Food storage. Not a popular, nor remotely fun topic for most everyone I know. But I could talk for hours about it, probably days, and love every minute of it. But I'm weird. And I'm okay with that.
And it might be my weirdness that propels me to write this post. But it also might be because I think it is important.
Why do I have food storage? There are lots of reasons:
But one reason that sometimes slips between the cracks is probably the most important of all. I have food storage because there was a time in my life when I NEEDED it. And I don't mean need it as in "I need a cup of sugar from downstairs to make a cake". I needed it as in, if we wouldn't have had it, we wouldn't have eaten.
I remember a cold day in February. Snow covered the ground. The power was out. Not because of a storm, but simply because I was behind on my bill and the city had shut it off that morning. We were dead broke. 2 kids, no jobs, no savings, debt, and now no power.
Rewind 2 years. My husband and I sat entertaining friends in our overly luxurious house. Our brand new cars were parked in the garage. Our bank accounts held very sufficient savings. We had money.
And then life happened. Investments went bad. Jobs were lost. Loans were called due. We had a son diagnosed with a very rare life altering medical condition. We lived off of our savings. We had another baby. We moved. We moved again. Months and months and months of random side jobs, but mostly unemployment.
I find it critical to include this in the story because I believe a lot of people have the mentality of "it will never happen to me". I certainly did. I am in no way saying that our circumstances were entirely out of our control. Mistakes were made. Obviously we did what we thought was best at the time. The main point is; major life changes can, and most likely will, happen.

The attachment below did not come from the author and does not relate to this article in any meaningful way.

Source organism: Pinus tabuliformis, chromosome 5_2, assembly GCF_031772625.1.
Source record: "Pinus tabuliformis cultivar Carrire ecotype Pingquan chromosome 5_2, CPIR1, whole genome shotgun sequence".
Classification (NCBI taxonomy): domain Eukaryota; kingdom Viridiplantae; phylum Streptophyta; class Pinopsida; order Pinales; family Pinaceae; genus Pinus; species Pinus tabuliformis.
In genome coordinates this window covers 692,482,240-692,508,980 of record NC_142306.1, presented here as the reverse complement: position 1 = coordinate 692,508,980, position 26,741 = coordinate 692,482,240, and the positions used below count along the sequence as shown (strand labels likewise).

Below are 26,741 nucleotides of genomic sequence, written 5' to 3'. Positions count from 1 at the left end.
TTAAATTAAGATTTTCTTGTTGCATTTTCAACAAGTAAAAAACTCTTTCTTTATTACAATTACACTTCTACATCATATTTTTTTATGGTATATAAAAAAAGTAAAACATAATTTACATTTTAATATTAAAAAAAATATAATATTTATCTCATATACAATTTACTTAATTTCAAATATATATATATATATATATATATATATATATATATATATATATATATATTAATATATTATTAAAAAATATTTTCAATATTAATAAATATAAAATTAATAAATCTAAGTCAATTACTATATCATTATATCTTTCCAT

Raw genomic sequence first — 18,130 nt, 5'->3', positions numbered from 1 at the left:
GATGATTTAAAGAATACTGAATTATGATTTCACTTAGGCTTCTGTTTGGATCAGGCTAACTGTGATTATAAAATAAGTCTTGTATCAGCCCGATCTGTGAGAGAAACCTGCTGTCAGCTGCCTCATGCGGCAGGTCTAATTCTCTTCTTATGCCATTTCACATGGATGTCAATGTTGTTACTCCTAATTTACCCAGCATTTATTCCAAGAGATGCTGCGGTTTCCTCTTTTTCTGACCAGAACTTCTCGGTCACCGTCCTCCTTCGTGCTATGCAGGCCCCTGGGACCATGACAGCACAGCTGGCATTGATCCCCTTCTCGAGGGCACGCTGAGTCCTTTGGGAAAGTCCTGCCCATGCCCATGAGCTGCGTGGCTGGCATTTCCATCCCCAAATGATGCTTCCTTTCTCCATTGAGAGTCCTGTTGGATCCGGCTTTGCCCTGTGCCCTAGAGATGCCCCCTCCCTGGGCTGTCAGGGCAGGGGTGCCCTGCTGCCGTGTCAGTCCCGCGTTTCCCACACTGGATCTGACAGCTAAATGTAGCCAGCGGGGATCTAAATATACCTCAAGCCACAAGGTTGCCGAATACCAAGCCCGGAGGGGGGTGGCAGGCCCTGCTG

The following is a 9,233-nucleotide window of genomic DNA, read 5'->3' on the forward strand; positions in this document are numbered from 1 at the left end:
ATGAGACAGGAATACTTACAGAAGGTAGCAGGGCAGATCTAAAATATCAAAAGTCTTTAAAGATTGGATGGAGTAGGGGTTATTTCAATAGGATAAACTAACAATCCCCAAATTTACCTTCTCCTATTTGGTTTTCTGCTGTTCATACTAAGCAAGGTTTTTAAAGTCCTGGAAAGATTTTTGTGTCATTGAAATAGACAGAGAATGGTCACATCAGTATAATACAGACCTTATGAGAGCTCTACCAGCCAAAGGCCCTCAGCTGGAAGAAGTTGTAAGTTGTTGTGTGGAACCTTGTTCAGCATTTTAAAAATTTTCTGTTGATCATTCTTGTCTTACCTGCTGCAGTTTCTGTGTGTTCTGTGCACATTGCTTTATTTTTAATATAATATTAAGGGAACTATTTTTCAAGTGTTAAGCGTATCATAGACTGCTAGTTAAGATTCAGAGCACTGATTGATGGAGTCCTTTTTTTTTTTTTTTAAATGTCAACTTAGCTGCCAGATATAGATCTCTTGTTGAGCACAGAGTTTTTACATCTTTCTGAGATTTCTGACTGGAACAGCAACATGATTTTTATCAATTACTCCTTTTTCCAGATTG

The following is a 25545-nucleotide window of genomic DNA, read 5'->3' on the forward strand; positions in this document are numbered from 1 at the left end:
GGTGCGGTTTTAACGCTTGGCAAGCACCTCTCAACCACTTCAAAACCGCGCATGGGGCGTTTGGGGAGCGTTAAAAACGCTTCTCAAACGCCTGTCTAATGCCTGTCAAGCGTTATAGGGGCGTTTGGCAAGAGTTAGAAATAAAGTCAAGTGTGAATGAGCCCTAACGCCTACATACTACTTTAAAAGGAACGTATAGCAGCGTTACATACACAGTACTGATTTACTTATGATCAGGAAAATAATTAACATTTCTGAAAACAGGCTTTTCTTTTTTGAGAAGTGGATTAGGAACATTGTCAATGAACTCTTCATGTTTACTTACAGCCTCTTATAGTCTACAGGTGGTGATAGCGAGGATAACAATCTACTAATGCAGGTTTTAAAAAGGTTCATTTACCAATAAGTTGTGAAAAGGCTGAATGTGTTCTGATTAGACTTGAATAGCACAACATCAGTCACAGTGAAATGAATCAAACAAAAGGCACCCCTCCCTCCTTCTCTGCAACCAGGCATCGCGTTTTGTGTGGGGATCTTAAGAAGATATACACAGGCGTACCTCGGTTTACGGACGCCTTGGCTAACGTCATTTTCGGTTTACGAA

We were well beyond the point of having any savings left. We made practically nothing. We borrowed to pay for rent and healthcare for our son, who couldn't afford to lose insurance. And we lived off of our food storage.
At first I willingly accepted the challenge. I was confident that my supply of food was sufficient. I had buckets of flour and rice. I had canned beans, vegetables and home bottled fruits. I had pasta and peanut butter and oils and sugar. I had powdered milk and eggs. And, I thought I knew how to use all of it.
But living off of your food storage takes practice. I learned how to make bread. I learned how to make everything.
But just a few weeks of not going to the store proved torturous. I remember when the box of fruit snacks was empty, and I literally said to myself " what kind of mother am I? I can't even provide my sons with a fruit snack". (Go ahead and insert my present day embarrassment and laughter here. Anybody who knows me will know why)...
And so there I stood, watching snow fall outside the window. I stared at the plot of dirt that was my garden. I'd never really planted a garden. We moved into that home 2 months before, in December. I knew little about gardening then, but I knew you could store carrots in the ground over winter. I remember wishing there were carrots planted outside my back door. I remember thinking, "oh, the things I could make with carrots". (Carrots, people. CARROTS!). I was day dreaming about carrots.